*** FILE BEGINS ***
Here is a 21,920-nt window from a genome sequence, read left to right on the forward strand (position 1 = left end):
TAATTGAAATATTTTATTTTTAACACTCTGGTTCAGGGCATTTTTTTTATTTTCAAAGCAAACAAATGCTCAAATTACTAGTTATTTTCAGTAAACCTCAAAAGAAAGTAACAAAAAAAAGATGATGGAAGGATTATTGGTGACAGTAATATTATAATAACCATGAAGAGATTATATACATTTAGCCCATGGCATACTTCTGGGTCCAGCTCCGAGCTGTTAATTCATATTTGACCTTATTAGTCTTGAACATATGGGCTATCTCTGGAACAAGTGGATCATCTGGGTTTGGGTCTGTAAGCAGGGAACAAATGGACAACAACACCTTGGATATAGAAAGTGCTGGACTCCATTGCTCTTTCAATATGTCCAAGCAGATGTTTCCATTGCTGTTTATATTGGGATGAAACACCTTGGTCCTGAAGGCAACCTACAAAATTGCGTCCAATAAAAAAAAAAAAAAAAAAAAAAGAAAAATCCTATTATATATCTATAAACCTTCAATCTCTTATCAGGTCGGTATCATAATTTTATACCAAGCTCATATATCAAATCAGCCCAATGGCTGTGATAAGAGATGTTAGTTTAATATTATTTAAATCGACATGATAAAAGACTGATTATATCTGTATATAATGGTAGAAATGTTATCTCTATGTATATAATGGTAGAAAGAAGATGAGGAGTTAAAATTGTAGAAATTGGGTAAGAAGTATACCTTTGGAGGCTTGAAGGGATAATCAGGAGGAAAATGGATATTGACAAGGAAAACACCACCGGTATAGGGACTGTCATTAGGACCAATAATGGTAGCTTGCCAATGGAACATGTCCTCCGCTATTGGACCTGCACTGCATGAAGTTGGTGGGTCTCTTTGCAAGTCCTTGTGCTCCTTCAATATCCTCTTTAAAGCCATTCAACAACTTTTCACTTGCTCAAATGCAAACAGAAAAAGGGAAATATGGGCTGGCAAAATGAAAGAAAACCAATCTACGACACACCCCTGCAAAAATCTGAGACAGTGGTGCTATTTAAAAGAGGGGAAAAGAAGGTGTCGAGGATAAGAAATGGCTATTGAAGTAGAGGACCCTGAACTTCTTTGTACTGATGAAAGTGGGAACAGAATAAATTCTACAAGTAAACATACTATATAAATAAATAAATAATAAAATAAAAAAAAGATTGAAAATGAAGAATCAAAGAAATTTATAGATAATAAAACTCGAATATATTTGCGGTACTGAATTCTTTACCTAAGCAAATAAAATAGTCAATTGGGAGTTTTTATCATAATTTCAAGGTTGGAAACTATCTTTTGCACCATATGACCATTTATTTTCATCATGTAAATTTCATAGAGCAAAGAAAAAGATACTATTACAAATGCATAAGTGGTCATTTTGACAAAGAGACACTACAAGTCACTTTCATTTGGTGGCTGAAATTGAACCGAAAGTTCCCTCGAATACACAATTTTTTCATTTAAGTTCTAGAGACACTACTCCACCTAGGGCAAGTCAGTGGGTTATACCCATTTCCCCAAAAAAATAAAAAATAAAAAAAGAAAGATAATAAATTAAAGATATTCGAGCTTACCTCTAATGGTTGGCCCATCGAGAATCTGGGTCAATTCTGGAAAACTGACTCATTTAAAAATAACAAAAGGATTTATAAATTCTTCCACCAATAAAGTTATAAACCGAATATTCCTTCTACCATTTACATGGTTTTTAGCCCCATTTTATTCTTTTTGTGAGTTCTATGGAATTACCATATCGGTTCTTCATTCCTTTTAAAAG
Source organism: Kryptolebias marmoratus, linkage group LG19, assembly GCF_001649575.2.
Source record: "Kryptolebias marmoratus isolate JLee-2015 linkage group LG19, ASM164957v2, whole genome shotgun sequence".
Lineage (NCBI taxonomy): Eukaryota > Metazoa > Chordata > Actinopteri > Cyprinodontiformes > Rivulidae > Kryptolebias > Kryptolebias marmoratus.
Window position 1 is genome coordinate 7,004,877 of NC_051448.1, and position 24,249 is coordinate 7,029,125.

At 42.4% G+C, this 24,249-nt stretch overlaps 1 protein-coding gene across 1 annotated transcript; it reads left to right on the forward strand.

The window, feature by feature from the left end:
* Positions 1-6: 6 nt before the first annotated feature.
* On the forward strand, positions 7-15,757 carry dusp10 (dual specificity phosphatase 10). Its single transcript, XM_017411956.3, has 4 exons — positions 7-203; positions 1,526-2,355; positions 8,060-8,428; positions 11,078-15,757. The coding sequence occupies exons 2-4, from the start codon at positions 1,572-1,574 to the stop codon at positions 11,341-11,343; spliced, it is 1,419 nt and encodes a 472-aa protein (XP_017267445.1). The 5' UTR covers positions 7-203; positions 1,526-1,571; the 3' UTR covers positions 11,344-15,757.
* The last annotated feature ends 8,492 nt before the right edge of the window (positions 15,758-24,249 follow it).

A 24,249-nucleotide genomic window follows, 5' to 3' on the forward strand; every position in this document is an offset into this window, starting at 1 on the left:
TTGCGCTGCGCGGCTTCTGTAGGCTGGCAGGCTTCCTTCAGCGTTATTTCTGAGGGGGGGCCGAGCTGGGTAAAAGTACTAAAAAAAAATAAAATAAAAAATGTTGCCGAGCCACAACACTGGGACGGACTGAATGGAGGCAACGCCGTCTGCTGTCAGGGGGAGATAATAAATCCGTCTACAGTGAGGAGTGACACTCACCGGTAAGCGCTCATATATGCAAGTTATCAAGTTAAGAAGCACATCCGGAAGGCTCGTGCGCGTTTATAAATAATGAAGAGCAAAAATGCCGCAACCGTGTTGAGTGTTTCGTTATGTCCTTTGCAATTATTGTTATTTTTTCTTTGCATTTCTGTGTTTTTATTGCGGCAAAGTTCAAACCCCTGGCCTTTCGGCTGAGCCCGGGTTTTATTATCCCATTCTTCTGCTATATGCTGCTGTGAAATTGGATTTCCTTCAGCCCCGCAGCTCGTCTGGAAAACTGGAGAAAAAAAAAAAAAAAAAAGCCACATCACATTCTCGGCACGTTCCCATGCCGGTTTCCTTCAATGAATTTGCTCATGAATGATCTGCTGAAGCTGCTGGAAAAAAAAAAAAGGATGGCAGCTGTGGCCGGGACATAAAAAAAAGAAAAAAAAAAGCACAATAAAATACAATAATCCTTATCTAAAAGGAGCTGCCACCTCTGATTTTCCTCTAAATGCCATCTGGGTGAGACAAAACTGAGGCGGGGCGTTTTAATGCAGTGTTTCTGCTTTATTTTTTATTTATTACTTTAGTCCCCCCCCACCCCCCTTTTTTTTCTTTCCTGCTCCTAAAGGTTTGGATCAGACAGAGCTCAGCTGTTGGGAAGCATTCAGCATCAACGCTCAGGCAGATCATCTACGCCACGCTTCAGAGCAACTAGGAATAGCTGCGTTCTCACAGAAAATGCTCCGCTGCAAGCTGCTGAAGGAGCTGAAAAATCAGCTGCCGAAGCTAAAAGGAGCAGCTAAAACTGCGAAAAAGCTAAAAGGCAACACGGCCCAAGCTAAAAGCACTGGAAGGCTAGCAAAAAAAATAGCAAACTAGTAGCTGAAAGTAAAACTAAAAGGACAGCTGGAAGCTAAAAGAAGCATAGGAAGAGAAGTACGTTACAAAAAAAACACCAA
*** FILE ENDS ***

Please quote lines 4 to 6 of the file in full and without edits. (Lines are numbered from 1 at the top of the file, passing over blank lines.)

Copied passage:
Source record: "Kryptolebias marmoratus isolate JLee-2015 linkage group LG19, ASM164957v2, whole genome shotgun sequence".
Lineage (NCBI taxonomy): Eukaryota > Metazoa > Chordata > Actinopteri > Cyprinodontiformes > Rivulidae > Kryptolebias > Kryptolebias marmoratus.
Window position 1 is genome coordinate 7,004,877 of NC_051448.1, and position 24,249 is coordinate 7,029,125.